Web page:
Major Research Areas
Upstate boasts basic and clinical researchers with diverse expertise in neuroscience, molecular genetics, genomics, epigenetics, structural biology, infectious disease, and behavior disorders. This allows students the opportunity to perform research in a wide range of research areas and easily collaborate when new expertise is needed.
Jeffrey C Freedman, PhD
- Associate Professor of Neuroscience and Physiology
Research Programs and Affiliations
- Research Pillars
Education & Fellowships
- PhD: University of Pennsylvania, 1973
- Membrane physiology in normal and sickle human red blood cells; Optical indicators of membrane potential and intracellular calcium; Membrane biophysics
Electrophysiology of Human Red Blood Cells
Biophysical studies of chloride and proton transport, and of calcium-dependent potassium conductance in human red blood cells are designed to evaluate the relationship between transmembrane voltage and ionic fluxes. These studies are intended to constrain models for the mechanism of specific ion transport pathways, to elucidate the number of different red cell ion conductance pathways, to increase understanding of voltage-dependent permeabilities between normal and abnormal red cells. A principal technique being developed is the use of fluorescent dyes for optical measurement of membrane potential in suspensions of cells and isolated membranes and organelles. Detailed consideration is being given to the calibration of optical signals and to their mechanism of response to evaluate their use as a new quantitative technique.
Other research interests in red cell physiology include membrane pathologies associated with congenital hemolytic anemias and systemic diseases, the cytotoxic effects of calcium, determinants of red cell life-time and survival, red cell shape, membrane lipid fluidity, the development of membrane transport properties, neonatal red cells, cell volume regulation, and reconstitution of red cell transport systems into planar lipid bilayers.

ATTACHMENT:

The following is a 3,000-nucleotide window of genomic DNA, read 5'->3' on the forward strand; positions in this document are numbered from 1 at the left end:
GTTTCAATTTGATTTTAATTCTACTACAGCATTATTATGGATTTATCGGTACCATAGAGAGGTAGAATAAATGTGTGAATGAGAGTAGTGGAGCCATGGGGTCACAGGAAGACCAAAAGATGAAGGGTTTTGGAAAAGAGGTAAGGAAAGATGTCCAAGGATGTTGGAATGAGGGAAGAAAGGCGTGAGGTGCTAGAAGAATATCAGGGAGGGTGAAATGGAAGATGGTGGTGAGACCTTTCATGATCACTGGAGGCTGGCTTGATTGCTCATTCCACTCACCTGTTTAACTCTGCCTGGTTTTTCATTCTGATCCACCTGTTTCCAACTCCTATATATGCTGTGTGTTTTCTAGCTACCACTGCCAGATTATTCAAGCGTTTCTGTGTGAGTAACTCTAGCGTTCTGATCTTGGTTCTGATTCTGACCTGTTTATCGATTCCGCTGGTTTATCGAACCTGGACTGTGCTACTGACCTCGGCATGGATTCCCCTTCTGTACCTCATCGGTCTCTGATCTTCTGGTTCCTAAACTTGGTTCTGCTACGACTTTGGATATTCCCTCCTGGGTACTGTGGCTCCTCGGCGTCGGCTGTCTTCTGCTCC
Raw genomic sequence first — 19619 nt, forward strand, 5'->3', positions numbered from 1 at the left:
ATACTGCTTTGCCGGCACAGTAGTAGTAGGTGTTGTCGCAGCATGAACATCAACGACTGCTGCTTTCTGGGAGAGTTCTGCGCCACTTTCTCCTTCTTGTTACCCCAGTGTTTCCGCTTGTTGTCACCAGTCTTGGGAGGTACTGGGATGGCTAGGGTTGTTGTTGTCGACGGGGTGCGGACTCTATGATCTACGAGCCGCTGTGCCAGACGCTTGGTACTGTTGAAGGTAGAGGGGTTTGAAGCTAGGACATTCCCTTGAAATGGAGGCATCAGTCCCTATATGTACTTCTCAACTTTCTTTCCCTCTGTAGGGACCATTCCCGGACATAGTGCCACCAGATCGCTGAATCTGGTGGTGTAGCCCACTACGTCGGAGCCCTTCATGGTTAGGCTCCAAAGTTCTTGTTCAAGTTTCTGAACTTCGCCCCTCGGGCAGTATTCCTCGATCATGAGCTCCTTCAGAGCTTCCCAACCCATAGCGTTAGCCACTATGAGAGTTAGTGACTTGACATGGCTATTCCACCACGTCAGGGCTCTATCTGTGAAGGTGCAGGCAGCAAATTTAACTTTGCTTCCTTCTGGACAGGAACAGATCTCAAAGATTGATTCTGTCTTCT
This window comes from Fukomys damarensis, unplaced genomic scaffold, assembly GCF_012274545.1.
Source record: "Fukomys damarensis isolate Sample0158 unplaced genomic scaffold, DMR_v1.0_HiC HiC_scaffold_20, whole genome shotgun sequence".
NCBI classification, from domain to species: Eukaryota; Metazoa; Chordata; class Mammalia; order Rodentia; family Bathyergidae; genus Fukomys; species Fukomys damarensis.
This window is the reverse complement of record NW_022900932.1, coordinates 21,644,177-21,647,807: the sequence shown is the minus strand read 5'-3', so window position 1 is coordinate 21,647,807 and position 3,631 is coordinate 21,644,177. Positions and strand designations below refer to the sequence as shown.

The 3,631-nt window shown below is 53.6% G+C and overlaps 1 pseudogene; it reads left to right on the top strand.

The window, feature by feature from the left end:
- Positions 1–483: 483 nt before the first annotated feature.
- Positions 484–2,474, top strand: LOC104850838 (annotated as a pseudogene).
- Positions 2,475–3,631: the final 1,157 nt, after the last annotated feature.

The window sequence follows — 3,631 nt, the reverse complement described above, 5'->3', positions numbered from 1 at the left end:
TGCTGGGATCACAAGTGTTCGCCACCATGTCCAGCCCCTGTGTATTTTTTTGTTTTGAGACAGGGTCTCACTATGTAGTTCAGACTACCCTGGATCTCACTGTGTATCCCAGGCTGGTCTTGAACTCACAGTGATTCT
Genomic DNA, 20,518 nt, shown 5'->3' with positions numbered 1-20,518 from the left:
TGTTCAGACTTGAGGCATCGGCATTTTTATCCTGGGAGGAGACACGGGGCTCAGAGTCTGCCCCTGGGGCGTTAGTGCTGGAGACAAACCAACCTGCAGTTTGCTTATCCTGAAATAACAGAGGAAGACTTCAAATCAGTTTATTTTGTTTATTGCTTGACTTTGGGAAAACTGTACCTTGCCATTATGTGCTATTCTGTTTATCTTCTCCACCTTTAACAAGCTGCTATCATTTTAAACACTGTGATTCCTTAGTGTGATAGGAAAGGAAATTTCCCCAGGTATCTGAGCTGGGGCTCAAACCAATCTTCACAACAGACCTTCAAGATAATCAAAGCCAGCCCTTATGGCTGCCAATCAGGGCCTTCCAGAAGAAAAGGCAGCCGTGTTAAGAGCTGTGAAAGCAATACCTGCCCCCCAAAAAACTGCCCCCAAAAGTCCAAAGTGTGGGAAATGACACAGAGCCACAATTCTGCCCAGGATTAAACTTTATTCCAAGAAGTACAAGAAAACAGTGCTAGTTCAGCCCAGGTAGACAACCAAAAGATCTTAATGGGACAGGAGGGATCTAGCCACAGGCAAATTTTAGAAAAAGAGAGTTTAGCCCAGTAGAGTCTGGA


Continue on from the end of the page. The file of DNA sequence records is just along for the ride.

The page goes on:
Electrostatic Charging of Mitochondrial Membranes.
Knowledge of the Mitochondrial transmembrane voltage-its magnitude, spatial profile, and time-dependence-is of fundamental importance for understanding the mechanism of chemiosmosis, and for distinguishing among various kinetic models of proton pumping. Recently, in a study of the Na/K-ATPase, L"auger and colleagues discovered that certain fluorescent dyes that had been thought to measure transmembrane voltage actually measure changes in the intra-membrane electrostatic potential due to alterations in the charge state of the transport protein during the pumping cycle. In the course of our studies of the Mitochondrial FoF1-ATPase, we have acquired evidence that the dye Oxonal V likewise monitors the electrostatic charging, as well as the transmembrane voltage, of the membranes of submitochondrial particles. In this project we are studying the mechanism by which the fluorescence of Oxonal V changes when the membranes are energized by the addition of respiratory substrates of ATP. We are attempting to relate the new information about the electrostatic charging of Mitochondrial membranes to the mechanism of chemiosmosis. The major hypothesis to be tested in this project is that Oxonol V senses and the accumulation of positive charge in proton wells when Mitochondrial membranes are energized either with respiratory substrates or with ATP. The experiments also have relevance to the question of the location of the pumped protons, whether these be localized or delocalized.
Freedman, J.C., T.S. Novak, J.D. Bisognano, and P.R. Pratap. Voltage-Dependence of DIDS-Insensitive Chloride Conductance in Human Red Blood Cells Treated with Vilinomycin or Gramicidin. J. Gen. Physiol. 104:1-23, 1994.
Bisognano, J.D., J.A. Dix, P.R. Pratap, T.S. Novak, and J.C. Freedman. Proton (or Hydroxide) Fluxes and the Biphasic Osmotic Response of Human Red Blood Cells. J. Gen. Physiol. 102:99-103, 1993.